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Anterior tibialis tendonitis

The tibialis anterior muscle runs down the front of the shin. The anterior tibial tendon lies on the inner-front of the ankle. The muscle and tendon work together to flex the foot upwards. This condition occurs when the tendon is inflamed from overuse or traumatic ankle injury. If left untreated, the tendon can rupture and is very difficult to treat. In some patients the muscle can become weak leading to a “drop foot.”

Causes and risk factors

  • More common in women than in men
  • Middle aged and older individuals
  • High arched foot types


  • Deep achy pain on the inner front of the ankle and on the top of the foot
  • Feeling of ankle weakness
  • Swelling on the inner front of the ankle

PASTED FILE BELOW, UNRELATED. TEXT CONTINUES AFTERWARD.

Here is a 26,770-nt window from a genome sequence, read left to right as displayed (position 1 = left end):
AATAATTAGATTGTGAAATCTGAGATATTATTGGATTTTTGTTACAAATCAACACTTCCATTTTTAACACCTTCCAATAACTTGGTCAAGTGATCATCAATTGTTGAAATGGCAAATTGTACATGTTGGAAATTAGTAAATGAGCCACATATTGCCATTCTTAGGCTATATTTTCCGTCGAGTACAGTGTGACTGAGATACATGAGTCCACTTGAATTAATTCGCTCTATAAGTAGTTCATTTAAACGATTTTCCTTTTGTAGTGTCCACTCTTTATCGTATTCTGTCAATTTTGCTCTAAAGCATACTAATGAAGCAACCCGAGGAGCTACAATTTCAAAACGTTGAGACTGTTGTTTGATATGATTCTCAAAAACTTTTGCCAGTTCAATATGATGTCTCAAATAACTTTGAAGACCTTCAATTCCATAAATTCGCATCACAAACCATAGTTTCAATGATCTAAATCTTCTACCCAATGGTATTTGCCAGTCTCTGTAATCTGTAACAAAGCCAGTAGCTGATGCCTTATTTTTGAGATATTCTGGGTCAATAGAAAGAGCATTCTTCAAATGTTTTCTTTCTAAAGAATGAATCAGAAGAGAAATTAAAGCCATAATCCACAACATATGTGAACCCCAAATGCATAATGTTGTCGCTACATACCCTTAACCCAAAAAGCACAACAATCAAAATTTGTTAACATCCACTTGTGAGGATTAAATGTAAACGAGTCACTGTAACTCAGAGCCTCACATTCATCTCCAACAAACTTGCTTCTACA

• Symptoms aggravated by walking and activity

Diagnosis and treatment

When diagnosed early, anterior tibialis tendonitis can be treated conservatively. If you have these symptoms, start with the RICE protocol. Bracing, physical therapy, and anti-inflammatory medications (NSAIDS) can also help relieve pain and inflammation. Stretching the calf muscle can also help by putting less strain on the front of the ankle when flexing the foot. Do not use corticosteroid injections for this condition, these can actually accelerate the degenerative process and make the tendon more susceptible to further injury, longer recovery time, and may increase the likelihood of rupture. When conservative methods do not alleviate symptoms, surgery may be an option. Typically surgery includes removing any damaged tendon (debriding) and possibly lengthening the calf muscle. A ruptured tendon always requires surgery and should only be performed by a specially trained foot and ankle orthopedic surgeon.